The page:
Friday, February 09, 2007

Indonesian work accidents still high

National News - February 07, 2007
Ridwan Max Sijabat, The Jakarta Post, Jakarta

Despite frequent occupational safety campaigns, official data indicate that the level of workplace accidents in the country remains high.

According to figures from the Manpower and Transmigration Ministry, there were 92,700 workplace accidents in 2006, a decrease from 96,000 in 2005. The accidents in 2006 resulted in 2,045 deaths and the loss of 38 million work days.

A total of Rp 214 billion (US$23.6 million) was paid out to the families of those killed in workplace accidents in 2006. The compensation came from the companies concerned and state-owned insurance company PT Jamsostek.

According to the International Labor Organization, occupational accidents remain a serious problem in developing countries, causing 4 percent of gross national product in material losses to governments and employers.

"This data reflects the absence of serious attention from either the government or employers to protect workers in the workplace. The annual occupational safety campaign (K3) has not been effective, and this situation will affect employers because occupational accidents affect company productivity," Manpower and Transmigration Minister Erman Suparno said when presenting awards to 405 companies with zero occupational accidents in the past three years. The awards were handed out during a ceremony here Tuesday.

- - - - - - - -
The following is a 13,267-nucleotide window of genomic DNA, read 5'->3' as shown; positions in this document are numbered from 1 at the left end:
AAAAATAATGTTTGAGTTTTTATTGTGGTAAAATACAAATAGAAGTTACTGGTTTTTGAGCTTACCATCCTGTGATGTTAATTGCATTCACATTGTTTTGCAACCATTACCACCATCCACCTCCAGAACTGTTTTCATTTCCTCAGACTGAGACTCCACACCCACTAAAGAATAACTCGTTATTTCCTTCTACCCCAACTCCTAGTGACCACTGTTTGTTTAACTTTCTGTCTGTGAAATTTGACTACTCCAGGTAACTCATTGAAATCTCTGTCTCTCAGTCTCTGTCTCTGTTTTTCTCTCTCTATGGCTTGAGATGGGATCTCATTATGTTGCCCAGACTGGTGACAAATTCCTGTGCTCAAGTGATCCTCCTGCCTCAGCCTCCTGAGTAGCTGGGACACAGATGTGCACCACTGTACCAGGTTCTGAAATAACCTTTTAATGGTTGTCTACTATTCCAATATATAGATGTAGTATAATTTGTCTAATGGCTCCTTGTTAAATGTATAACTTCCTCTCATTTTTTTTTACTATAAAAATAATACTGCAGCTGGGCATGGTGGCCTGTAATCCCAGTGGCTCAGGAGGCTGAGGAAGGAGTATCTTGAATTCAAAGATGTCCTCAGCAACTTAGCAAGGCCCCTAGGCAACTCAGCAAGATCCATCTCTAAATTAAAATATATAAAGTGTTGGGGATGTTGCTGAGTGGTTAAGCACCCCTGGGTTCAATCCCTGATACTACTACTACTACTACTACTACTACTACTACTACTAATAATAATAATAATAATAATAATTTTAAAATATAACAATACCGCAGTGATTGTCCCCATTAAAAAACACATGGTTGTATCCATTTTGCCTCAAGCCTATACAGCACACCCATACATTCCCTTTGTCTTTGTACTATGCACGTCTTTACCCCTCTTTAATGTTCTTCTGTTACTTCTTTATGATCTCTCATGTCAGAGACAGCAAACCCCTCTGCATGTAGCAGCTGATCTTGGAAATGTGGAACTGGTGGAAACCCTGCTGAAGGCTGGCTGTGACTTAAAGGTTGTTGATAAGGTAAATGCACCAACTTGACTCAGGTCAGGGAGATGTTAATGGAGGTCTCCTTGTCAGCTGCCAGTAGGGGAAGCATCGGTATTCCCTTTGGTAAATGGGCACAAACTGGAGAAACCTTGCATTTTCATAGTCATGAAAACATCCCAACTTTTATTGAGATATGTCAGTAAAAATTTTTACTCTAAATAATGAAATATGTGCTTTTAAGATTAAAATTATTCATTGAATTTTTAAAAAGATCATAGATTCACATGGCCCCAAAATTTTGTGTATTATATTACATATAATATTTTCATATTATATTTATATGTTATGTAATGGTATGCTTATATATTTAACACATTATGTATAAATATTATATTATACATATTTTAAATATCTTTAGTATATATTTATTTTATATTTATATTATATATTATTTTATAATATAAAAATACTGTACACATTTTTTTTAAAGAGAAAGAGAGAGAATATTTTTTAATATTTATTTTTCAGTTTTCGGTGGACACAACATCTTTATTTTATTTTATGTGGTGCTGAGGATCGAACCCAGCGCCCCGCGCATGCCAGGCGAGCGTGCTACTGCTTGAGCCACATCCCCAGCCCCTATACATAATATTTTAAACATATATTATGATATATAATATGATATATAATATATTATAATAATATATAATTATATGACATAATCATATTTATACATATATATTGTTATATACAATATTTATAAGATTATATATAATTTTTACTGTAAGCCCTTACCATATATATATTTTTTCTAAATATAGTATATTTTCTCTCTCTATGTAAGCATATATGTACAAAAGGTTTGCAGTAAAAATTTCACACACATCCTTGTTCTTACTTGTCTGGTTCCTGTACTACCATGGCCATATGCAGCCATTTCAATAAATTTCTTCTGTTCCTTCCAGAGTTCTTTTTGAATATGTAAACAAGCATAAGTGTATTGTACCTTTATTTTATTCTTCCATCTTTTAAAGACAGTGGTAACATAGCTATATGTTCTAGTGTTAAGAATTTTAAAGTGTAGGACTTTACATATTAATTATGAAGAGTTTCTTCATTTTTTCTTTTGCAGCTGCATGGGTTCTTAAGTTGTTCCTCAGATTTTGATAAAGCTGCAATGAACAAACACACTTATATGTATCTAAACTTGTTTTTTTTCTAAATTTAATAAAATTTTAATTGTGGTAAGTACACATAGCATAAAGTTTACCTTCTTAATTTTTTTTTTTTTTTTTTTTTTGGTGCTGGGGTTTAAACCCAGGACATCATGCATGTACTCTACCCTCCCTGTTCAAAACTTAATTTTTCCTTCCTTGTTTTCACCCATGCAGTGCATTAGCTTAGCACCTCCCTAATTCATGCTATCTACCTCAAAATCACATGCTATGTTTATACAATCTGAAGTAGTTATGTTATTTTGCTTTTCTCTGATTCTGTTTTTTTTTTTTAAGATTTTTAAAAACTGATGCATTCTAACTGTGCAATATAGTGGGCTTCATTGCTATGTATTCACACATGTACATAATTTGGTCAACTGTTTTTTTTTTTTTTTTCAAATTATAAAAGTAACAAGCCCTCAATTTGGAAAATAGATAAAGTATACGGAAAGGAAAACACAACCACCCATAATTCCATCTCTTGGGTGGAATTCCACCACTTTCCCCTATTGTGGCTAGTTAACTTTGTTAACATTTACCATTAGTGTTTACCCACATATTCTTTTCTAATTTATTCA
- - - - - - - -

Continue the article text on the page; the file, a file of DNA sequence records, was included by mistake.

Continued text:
The minister also recognized the governors of East Kalimantan, North Sumatra and East Java, and dozens of regents and mayors for their work toward improving occupational safety in their regions.

Minister Erman also acknowledged the high number of occupational accidents had a lot to do with weak law enforcement and government supervision, and the lack of awareness among employers of the importance of safety in the workplace.

In addition to the light penalties called for under the law on occupational safety, many regions lack inspectors to enforce the law. Many employers also prefer the relatively light fines for infractions rather than providing costly safety equipment for workers.

The 1970 law on occupational safety threatens a maximum three-month jail sentence or a maximum fine of Rp 100,000. In addition to this law, five ministerial decrees have been issued to regulate the implementation of occupational safety programs in those industries seen as most at risk for workplace accidents.

"The law must be reviewed to impose harsh sanctions on violating companies, and regional administrations will be encouraged to enhance supervision of accident-prone industries and projects," Erman said.

Director general of industrial relations and social security affairs at the Manpower and Transmigration Ministry, Soewito Ardiyanto, blamed the high number of workplace accidents on employers who ignored the law in an effort to increase productivity.

"Law No. 7/1981 requiring companies to regularly provide labor reports to the government is obligatory for almost 177,000 companies operating in Indonesia, but only a small part of them submit their labor reports regularly," he said.

The lack of awareness on the part of employers of the need for labor protection is also indicated by the fact that only 7.5 million of some 30 million workers in the formal sector have been registered with PT Jamsostek.



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